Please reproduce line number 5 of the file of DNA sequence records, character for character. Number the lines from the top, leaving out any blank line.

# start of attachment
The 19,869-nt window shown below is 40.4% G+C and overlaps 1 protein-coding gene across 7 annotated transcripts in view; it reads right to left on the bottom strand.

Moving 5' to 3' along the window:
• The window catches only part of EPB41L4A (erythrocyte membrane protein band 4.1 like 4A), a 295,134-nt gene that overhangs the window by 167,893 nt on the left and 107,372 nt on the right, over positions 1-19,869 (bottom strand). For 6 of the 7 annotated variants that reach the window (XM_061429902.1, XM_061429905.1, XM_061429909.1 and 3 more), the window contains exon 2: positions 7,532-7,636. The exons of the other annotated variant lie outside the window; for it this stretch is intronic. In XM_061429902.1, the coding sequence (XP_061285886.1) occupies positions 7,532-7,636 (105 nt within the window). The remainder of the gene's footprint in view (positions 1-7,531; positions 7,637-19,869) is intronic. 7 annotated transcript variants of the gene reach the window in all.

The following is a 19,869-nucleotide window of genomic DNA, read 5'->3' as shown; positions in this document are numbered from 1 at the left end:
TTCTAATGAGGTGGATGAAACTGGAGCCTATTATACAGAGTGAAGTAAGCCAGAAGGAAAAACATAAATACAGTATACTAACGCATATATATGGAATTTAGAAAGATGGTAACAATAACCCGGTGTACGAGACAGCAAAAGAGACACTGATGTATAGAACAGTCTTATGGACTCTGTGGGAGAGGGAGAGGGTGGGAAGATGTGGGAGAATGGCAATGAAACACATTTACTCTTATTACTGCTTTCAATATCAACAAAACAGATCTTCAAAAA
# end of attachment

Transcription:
TTCTAATGAGGTGGATGAAACTGGAGCCTATTATACAGAGTGAAGTAAGCCAGAAGGAAAAACATAAATACAGTATACTAACGCATATATATGGAATTTAGAAAGATGGTAACAATAACCCGGTGTACGAGACAGCAAAAGAGACACTGATGTATAGAACAGTCTTATGGACTCTGTGGGAGAGGGAGAGGGTGGGAAGATGTGGGAGAATGGCAATGAAACACATTTACTCTTATTACTGCTTTCAATATCAACAAAACAGATCTTCAAAAA